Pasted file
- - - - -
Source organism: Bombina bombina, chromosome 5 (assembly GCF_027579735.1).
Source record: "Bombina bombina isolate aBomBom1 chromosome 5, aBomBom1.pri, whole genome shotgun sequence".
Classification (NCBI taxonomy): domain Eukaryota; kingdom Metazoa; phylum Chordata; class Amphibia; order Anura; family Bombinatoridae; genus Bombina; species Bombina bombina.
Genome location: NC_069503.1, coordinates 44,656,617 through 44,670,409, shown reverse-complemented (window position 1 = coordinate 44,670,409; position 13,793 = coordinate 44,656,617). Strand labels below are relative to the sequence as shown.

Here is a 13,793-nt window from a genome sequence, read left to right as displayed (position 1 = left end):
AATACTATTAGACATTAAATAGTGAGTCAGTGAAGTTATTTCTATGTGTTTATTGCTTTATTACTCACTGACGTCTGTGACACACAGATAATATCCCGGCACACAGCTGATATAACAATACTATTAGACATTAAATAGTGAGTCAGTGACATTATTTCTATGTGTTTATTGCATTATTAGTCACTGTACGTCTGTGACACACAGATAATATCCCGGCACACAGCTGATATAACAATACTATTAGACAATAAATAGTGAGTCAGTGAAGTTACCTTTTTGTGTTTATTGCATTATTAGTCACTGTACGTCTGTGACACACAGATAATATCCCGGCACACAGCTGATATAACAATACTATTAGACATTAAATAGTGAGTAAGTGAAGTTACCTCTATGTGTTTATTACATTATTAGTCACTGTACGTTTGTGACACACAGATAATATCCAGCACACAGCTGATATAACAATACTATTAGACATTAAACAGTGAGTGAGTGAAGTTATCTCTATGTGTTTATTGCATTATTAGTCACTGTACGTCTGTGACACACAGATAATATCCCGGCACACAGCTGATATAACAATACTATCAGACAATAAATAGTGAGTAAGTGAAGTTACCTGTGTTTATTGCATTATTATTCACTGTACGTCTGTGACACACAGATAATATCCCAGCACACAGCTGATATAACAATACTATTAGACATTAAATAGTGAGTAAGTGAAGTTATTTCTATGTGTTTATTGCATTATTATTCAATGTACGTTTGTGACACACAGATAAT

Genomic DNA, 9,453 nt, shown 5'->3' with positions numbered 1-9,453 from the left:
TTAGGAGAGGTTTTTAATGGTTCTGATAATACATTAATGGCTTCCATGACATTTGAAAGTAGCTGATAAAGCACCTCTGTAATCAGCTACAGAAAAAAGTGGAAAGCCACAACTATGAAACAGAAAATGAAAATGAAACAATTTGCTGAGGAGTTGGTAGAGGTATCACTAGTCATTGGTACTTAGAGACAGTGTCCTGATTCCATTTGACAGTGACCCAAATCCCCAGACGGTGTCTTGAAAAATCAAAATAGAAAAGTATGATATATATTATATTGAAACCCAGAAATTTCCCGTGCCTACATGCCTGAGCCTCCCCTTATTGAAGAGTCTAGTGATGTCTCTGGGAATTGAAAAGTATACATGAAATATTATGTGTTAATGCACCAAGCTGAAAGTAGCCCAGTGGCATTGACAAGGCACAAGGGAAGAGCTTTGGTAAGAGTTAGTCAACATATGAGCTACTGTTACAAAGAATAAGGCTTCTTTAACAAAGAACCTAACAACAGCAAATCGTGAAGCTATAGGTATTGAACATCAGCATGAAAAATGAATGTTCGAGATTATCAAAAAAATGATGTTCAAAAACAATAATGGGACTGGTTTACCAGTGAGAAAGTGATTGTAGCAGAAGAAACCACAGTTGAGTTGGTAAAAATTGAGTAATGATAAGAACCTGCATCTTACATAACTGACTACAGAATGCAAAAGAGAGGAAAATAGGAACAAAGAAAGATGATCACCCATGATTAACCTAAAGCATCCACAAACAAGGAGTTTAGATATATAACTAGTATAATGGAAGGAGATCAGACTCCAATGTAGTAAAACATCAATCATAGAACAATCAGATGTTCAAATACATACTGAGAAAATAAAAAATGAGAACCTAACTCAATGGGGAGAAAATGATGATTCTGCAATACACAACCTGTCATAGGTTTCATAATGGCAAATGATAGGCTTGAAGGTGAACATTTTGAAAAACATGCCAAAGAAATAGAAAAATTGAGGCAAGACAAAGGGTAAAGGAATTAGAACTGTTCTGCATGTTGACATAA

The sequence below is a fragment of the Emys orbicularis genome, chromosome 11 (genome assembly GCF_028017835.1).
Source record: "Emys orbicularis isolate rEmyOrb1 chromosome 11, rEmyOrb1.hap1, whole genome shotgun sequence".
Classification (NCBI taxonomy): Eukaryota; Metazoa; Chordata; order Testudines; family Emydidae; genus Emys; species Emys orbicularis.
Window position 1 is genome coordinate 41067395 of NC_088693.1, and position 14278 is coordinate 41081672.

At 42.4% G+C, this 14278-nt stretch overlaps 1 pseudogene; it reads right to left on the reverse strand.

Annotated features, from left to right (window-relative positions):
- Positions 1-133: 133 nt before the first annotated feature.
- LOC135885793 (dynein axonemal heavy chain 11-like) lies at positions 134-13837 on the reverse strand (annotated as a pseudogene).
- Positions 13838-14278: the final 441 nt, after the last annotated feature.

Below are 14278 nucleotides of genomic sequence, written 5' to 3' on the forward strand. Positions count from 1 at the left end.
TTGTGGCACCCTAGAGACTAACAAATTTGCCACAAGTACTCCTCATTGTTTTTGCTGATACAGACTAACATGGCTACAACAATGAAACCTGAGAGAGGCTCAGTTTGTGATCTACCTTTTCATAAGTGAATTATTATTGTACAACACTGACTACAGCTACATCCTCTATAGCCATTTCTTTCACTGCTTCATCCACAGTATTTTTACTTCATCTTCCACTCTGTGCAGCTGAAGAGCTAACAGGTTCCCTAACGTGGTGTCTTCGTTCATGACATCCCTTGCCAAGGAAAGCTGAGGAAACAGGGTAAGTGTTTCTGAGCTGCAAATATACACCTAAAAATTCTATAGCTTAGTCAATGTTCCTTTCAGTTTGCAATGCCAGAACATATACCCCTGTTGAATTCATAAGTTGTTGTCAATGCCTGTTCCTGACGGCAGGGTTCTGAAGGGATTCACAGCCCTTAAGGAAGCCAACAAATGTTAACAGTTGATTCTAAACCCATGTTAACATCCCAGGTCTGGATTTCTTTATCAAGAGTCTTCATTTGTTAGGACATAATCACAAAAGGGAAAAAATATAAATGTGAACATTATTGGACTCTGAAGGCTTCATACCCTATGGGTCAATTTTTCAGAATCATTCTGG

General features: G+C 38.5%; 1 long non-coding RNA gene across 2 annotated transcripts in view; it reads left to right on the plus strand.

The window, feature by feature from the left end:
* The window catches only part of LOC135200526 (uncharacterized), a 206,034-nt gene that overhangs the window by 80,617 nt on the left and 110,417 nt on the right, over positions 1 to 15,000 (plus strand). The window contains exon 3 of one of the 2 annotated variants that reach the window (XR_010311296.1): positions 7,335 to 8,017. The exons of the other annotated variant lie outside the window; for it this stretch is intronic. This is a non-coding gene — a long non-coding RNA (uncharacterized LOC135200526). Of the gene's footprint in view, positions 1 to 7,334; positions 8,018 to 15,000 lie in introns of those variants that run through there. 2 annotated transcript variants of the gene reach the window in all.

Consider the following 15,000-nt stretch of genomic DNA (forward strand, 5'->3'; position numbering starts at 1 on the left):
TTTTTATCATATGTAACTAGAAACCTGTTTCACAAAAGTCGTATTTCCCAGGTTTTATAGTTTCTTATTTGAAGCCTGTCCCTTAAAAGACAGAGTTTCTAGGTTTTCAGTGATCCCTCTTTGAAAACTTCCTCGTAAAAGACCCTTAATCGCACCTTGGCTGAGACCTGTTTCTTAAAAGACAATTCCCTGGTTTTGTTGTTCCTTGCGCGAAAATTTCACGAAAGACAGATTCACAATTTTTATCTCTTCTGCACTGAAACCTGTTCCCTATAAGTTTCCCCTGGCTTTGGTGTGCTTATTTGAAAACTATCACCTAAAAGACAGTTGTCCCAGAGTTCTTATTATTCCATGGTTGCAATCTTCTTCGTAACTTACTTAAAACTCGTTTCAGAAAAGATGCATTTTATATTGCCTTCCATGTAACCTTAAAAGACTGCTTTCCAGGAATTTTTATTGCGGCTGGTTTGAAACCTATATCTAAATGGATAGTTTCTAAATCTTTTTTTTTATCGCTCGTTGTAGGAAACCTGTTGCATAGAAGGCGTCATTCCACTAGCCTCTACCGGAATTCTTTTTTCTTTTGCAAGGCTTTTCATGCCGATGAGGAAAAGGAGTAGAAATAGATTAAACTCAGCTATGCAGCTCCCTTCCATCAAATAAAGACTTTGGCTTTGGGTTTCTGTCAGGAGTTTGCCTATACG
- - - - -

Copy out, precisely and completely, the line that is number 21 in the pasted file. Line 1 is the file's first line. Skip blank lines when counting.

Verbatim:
The window, feature by feature from the left end: